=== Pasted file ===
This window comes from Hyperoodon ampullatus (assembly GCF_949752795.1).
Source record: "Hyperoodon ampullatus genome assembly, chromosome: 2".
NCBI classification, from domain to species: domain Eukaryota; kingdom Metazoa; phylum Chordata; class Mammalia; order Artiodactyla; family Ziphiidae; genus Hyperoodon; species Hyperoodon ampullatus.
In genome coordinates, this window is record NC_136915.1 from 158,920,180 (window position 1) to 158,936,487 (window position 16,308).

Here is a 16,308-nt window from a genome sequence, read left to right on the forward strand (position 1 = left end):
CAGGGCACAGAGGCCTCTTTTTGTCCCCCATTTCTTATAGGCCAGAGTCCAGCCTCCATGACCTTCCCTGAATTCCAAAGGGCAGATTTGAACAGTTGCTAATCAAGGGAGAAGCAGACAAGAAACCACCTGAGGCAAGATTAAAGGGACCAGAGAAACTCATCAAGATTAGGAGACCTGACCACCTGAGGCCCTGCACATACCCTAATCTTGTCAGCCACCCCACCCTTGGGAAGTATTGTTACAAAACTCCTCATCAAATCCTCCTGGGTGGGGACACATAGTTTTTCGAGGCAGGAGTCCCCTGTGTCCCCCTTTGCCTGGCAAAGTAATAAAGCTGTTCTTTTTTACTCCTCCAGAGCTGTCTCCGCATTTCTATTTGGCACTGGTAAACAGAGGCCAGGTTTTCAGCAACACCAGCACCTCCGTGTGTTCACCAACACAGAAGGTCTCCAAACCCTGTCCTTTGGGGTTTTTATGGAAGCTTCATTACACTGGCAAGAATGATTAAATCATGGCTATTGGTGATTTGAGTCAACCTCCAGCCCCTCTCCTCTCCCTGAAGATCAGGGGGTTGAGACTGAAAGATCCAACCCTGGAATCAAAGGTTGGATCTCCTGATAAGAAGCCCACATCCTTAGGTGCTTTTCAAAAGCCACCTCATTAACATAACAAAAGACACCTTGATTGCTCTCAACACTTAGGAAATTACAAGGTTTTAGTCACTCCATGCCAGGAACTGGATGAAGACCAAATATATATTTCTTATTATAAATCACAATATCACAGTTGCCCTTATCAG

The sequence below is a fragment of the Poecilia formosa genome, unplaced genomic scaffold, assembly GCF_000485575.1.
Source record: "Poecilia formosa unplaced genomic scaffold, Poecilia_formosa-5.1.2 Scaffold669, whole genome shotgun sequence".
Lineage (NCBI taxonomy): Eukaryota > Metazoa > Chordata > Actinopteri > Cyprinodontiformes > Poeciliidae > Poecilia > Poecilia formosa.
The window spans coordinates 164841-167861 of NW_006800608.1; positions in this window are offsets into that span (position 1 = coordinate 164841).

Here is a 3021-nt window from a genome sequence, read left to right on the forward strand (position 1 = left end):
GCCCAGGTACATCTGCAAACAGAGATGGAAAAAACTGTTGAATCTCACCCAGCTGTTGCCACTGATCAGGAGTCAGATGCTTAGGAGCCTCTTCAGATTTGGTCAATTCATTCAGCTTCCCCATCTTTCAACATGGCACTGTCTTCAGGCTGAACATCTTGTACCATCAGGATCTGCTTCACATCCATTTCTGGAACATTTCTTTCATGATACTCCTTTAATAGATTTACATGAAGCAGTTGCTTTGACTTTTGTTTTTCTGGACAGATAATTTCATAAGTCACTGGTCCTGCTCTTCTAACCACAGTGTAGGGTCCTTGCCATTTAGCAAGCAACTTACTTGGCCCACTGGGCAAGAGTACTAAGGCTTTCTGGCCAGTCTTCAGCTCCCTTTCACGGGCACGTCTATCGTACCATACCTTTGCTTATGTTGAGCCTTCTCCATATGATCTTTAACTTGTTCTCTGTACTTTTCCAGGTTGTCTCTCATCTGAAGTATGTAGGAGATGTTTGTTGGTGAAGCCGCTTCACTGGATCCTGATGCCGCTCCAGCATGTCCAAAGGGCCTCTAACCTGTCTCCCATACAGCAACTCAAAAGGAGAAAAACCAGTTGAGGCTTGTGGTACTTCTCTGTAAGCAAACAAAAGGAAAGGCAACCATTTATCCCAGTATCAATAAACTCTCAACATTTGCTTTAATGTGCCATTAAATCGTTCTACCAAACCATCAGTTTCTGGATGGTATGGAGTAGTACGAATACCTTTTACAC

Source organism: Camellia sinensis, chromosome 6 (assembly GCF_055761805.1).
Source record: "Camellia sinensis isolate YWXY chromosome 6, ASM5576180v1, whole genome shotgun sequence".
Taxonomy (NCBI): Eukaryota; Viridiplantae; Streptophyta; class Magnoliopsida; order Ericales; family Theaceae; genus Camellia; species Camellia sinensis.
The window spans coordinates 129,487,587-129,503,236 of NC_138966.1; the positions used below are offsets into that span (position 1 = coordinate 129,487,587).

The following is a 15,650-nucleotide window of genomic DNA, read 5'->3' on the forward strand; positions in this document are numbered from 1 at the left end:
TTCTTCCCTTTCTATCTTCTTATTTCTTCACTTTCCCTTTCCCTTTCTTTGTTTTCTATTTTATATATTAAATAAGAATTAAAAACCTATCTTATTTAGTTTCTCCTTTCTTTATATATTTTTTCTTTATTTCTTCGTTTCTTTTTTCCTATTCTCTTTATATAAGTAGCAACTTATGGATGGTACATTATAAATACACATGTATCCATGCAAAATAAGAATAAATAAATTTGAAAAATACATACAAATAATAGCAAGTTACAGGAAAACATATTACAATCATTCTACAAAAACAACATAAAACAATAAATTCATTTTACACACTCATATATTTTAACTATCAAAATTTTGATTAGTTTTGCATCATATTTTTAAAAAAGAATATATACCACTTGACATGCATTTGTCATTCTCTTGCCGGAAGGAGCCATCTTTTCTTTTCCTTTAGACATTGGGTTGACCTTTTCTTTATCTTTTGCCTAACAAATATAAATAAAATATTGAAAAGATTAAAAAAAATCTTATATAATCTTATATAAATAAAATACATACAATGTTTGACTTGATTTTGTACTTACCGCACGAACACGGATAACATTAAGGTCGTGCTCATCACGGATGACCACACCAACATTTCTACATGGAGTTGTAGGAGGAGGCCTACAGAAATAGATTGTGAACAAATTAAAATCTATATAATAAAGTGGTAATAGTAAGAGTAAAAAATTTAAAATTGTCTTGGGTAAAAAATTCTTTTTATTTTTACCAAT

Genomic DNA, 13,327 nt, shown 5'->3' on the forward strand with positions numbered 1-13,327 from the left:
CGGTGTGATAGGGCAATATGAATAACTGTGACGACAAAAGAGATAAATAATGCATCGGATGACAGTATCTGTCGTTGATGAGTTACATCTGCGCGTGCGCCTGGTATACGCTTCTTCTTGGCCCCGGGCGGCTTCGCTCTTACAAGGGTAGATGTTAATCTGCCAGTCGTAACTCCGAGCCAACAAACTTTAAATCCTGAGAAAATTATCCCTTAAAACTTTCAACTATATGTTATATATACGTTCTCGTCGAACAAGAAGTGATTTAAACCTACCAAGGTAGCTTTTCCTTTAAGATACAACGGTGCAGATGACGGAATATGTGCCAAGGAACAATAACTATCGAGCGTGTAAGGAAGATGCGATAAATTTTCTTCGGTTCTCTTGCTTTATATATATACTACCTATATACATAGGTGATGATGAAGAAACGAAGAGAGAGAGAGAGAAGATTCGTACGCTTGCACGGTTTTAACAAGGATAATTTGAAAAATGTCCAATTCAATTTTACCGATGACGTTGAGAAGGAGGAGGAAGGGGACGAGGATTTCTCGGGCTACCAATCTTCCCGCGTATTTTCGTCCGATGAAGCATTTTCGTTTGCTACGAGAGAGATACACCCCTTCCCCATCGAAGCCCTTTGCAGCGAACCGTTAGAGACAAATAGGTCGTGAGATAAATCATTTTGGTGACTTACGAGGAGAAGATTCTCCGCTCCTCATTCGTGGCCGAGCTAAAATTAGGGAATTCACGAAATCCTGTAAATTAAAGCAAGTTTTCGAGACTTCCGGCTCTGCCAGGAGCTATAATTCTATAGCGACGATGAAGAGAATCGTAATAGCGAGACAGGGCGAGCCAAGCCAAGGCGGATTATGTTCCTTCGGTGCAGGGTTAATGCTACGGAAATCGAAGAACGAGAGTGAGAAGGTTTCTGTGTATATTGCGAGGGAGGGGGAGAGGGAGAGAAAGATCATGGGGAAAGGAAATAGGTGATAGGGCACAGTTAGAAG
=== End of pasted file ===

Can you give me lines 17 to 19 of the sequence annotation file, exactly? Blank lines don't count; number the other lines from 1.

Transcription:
The following is a 15,650-nucleotide window of genomic DNA, read 5'->3' on the forward strand; positions in this document are numbered from 1 at the left end:
TTCTTCCCTTTCTATCTTCTTATTTCTTCACTTTCCCTTTCCCTTTCTTTGTTTTCTATTTTATATATTAAATAAGAATTAAAAACCTATCTTATTTAGTTTCTCCTTTCTTTATATATTTTTTCTTTATTTCTTCGTTTCTTTTTTCCTATTCTCTTTATATAAGTAGCAACTTATGGATGGTACATTATAAATACACATGTATCCATGCAAAATAAGAATAAATAAATTTGAAAAATACATACAAATAATAGCAAGTTACAGGAAAACATATTACAATCATTCTACAAAAACAACATAAAACAATAAATTCATTTTACACACTCATATATTTTAACTATCAAAATTTTGATTAGTTTTGCATCATATTTTTAAAAAAGAATATATACCACTTGACATGCATTTGTCATTCTCTTGCCGGAAGGAGCCATCTTTTCTTTTCCTTTAGACATTGGGTTGACCTTTTCTTTATCTTTTGCCTAACAAATATAAATAAAATATTGAAAAGATTAAAAAAAATCTTATATAATCTTATATAAATAAAATACATACAATGTTTGACTTGATTTTGTACTTACCGCACGAACACGGATAACATTAAGGTCGTGCTCATCACGGATGACCACACCAACATTTCTACATGGAGTTGTAGGAGGAGGCCTACAGAAATAGATTGTGAACAAATTAAAATCTATATAATAAAGTGGTAATAGTAAGAGTAAAAAATTTAAAATTGTCTTGGGTAAAAAATTCTTTTTATTTTTACCAAT

Genomic DNA, 13,327 nt, shown 5'->3' on the forward strand with positions numbered 1-13,327 from the left: